Cytoplasmic expression of Twist1, an EMT-related transcription factor, is associated with higher grades renal cell carcinomas and worse progression-free survival in clear cell renal cell carcinoma
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Twist1 is a key transcription factor, which confers tumor cells with cancer stem cell (CSC)-like characteristics and enhances epithelial–mesenchymal transition in pathological conditions including tumor malignancy and metastasis. This study aimed to evaluate the expression patterns and clinical significance of Twist1 in renal cell carcinoma (RCC). The cytoplasmic and nuclear expression of Twist1 were examined in 252 well-defined renal tumor tissues, including 173 (68.7%) clear cell renal cell carcinomas (ccRCC), 45 (17.9%) papillary renal cell carcinomas (pRCC) and 34 (13.5%) chromophobe renal cell carcinoma, by immunohistochemistry on a tissue microarray. The association between expression of this marker and clinicopathologic parameters and survival outcomes were then analyzed. Twist1 was mainly localized to the cytoplasm of tumor cells (98.8%). Increased cytoplasmic expression of Twist1 was associated with higher grade tumors (P = 0.045), renal vein invasion (P = 0.031) and microvascular invasion (P = 0.044) in RCC. It was positively correlated with higher grade tumors (P = 0.026), shorter progression-free survival time (P = 0.027) in patients with ccRCC, and also with higher stage in pRCC patients (P = 0.036). Significantly higher cytoplasmic expression levels of Twist1 were found in ccRCC and pRCC subtypes, due to their more aggressive tumor behavior. Increased cytoplasmic expression of Twist1 had a critical role in worse prognosis in ccRCC. These findings suggest that cytoplasmic, rather than nuclear expression of Twist1 can be considered as a prognostic and therapeutic marker for targeted therapy of RCC, especially for ccRCC patients.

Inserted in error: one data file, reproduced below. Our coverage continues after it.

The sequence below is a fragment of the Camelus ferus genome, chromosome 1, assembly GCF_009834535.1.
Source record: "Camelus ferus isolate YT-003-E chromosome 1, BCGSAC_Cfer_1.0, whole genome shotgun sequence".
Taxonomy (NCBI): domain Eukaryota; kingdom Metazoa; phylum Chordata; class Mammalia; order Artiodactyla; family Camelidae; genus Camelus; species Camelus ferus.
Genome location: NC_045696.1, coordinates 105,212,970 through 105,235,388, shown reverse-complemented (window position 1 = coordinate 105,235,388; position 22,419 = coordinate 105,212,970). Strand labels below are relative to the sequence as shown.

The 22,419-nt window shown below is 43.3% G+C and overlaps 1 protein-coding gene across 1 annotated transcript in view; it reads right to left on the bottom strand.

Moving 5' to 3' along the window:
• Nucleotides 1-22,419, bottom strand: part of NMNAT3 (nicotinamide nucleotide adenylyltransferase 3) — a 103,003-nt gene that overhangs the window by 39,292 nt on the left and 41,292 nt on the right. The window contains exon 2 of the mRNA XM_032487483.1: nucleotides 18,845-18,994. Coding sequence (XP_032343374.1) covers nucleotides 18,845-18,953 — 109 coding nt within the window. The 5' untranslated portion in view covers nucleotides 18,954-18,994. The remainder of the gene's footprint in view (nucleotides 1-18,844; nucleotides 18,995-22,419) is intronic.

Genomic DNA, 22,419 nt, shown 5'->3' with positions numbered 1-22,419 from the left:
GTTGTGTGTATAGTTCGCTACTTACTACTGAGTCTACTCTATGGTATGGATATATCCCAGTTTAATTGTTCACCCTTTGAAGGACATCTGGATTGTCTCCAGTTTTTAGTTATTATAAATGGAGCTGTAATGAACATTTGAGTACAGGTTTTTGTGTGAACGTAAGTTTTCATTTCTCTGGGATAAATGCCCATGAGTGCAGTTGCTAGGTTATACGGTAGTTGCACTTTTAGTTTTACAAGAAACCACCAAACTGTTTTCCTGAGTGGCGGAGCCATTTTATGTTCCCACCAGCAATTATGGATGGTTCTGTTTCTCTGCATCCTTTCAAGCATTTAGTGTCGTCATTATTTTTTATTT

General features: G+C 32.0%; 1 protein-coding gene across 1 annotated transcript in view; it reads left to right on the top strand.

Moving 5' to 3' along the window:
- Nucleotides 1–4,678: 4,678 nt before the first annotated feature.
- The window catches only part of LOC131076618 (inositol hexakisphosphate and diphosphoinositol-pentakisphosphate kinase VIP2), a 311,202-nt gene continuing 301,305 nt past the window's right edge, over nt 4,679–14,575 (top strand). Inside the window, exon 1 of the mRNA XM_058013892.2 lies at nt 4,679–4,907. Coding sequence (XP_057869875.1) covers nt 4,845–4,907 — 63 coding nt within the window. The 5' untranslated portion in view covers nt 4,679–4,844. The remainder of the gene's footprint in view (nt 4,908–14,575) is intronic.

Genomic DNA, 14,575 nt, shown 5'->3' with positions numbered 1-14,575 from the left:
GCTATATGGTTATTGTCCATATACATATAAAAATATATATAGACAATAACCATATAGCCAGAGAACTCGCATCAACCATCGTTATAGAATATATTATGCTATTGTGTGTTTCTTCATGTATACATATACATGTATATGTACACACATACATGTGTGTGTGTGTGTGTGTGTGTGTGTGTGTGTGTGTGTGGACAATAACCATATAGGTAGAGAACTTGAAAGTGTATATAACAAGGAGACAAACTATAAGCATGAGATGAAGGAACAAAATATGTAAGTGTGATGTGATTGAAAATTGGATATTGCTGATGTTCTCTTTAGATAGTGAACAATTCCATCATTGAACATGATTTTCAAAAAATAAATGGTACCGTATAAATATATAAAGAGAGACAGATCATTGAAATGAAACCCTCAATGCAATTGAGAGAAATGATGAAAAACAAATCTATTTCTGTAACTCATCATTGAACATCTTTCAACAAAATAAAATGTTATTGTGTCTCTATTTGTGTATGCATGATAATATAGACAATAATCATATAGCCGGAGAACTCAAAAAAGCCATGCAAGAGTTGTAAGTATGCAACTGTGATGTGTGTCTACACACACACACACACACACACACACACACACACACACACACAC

KeywordsTwist1 Epithelial–mesenchymal transition (EMT) Renal cell carcinoma (RCC) Prognosis Tissue microarray (TMA)
The authors are grateful to Elham Kalantari for her excellent technical assistance.
This research was supported by a Grant of the Iran University of Medical Sciences (Grant #25166).
Compliance with ethical standards
Conflict of interest
All authors declare that they have no conflict of interest.
All procedures performed in studies involving human participants were in accordance with the ethical standards of the institutional and/or national research committee and with the 1964 Declaration of Helsinki and its later amendments or comparable ethical standards. This research study was approved by the Iran University of Medical Sciences Research Ethics Committee.
Informed consent was obtained from all individual participants included in the study.
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